Swapping the email lists is a no-no, no different from any other email list sale or transfer against regs or laws.

Many times when people talk about newsletter swaps, they are talking about a "you promo my book in your newsletter, I'll promo yours" type of deal, which is not in any way illegal, and is only shady if (for example) false claims are made, such as lying and recommending books as if one has read them when they never have.

I have a newsletter, and I recommend books that I or my spouse have actually read and meet our standards. I've turned down recommendations or swaps from authors that, despite being "known" and selling books, the book in question did not for some reason meet our standards.

7
Writers' Cafe / Re: Buying email lists?
« on: January 06, 2021, 12:16:41 pm »
Have you considered buying email lists so you can email people who might be interested in your niche when you launch a book?  A quick google reveals lots of companies selling email lists.  Have you done this and what was your experience?  It seems like a great way to boost sales, but I wonder if those emails are all legit or if some, or most, are fake? Thank you.

I think you answered your own question.

As said above, always SMH-funny to see people expecting other people to behave differently from how they themselves would in the same situation.

8
Writers' Cafe / Re: Raisng prices
« on: January 02, 2021, 03:15:30 pm »
It seems like ebook prices are stuck. Inflationary pressures should push them upward over time, but there is downward pressure from competition, oversupply, and digital goods trends. So they seem to be stable over the last 10 years, more or less.

Seems like 3.99 or 4.99 are the sweet spots. If you go above the psychological $5 mark, things change. Some can do it, some can't.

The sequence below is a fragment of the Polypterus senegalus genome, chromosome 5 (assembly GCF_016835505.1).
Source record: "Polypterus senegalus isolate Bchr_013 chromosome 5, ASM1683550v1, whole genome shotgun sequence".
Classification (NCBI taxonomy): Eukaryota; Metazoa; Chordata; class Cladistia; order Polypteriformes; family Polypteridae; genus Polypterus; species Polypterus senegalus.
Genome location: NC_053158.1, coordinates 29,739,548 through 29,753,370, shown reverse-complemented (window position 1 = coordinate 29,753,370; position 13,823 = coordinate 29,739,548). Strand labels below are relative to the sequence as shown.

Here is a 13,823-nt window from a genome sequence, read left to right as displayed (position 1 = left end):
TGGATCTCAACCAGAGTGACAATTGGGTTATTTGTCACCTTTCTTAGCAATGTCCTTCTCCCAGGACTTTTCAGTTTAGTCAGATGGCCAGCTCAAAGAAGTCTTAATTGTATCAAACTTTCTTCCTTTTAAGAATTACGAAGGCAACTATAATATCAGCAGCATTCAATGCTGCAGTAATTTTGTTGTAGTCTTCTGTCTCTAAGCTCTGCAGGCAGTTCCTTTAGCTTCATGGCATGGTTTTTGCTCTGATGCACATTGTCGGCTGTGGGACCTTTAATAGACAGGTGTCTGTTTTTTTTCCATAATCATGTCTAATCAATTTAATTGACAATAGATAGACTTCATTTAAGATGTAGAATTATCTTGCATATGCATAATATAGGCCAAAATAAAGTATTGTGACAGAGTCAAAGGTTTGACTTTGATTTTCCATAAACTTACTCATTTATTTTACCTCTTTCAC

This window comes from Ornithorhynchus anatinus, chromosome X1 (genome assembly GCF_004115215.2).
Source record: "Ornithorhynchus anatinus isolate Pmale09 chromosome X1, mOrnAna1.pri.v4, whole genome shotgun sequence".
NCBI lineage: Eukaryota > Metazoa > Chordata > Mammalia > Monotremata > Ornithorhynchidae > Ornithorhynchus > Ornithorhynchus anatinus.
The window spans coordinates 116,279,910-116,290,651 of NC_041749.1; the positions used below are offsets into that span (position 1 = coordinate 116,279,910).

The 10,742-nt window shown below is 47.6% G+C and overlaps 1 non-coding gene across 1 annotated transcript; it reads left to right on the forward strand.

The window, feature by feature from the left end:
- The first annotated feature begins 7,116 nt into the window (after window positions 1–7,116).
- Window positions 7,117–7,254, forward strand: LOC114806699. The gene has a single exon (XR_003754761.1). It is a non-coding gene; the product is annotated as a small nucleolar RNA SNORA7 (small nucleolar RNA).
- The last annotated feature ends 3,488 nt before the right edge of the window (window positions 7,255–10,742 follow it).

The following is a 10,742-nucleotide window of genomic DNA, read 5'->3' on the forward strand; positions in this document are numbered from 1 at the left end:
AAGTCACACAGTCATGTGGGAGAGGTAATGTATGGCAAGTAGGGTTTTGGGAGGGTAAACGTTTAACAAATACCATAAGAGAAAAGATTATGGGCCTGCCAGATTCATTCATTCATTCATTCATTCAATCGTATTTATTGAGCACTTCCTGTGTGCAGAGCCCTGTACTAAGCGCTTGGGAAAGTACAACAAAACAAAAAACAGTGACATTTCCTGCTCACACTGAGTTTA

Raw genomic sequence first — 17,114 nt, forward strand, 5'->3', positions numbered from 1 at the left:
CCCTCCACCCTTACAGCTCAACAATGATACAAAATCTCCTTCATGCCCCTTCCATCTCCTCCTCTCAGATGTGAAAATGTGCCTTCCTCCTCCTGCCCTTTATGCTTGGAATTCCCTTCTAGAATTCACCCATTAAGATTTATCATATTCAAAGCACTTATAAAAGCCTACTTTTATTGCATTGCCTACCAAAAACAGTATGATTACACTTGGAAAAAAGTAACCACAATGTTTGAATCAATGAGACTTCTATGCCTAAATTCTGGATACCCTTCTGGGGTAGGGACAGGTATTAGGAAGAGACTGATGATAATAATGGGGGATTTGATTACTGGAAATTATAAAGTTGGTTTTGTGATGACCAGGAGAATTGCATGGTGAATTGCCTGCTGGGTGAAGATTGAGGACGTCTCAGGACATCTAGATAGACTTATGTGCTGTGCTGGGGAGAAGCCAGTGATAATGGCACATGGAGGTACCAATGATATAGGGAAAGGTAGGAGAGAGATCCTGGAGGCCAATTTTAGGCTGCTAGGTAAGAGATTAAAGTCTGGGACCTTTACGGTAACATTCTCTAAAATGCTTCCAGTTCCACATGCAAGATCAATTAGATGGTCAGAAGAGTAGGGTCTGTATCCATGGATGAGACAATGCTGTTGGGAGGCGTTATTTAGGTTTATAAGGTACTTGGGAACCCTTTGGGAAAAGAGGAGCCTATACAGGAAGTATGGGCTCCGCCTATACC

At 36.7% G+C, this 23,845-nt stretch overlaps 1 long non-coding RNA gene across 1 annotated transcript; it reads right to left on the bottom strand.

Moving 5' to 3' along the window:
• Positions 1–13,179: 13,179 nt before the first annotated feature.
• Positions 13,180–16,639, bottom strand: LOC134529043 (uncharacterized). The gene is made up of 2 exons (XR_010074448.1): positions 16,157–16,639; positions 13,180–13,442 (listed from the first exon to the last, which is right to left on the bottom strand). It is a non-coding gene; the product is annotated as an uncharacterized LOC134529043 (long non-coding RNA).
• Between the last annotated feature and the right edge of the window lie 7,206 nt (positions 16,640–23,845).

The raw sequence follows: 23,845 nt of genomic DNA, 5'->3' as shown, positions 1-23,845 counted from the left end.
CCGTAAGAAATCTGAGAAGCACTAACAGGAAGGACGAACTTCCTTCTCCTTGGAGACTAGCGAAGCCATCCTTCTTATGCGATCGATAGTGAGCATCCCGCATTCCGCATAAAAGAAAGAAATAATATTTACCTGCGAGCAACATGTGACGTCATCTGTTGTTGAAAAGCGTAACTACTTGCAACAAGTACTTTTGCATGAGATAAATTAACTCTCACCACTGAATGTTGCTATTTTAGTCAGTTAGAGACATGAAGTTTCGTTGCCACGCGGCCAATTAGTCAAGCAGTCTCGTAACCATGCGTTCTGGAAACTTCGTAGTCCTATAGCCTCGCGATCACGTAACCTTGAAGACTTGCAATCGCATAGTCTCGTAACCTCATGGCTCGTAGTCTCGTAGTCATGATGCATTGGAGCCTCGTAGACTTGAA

9
Writers' Cafe / Re: Do you read your own books?
« on: January 02, 2021, 03:13:18 pm »
I read my own books for enjoyment and I like it.

That's because I took the best advice ever:

Write the books you want to read.

10
Writers' Cafe / Re: Series blocked
« on: December 26, 2020, 10:28:50 am »
So this is blocking the series page function?

11
Writers' Cafe / Re: Mikkelsen Twins / Publishing Life are a SCAM!
« on: December 24, 2020, 08:58:12 pm »
Nah, that's not libel. Not in the USA anyway. If it were, the links below would be filled with libel. Lots of libel.

Do your own research to find out whether these things might be scams or not. Then make your own decision. Don't believe any single poster's opinion. Add up the weight of reports and decide for yourself where you want to send your hard-earned money.

Here's a few I found on page 1 of a search:

https://www.reddit.com/r/Scams/comments/gh23d7/mikkelsen_twins_scam/

https://www.scampulse.com/mikkelsen-twins-reviews

https://scambusters.org/eviltwin.html

12
Writers' Cafe / Re: Pirated Book Removal Service Proposal
« on: December 24, 2020, 11:38:56 am »
I know Blasty does this already, for a subscription price. I can't comment on how well it or any other sevice works, but the question of reinventing the wheel always comes up.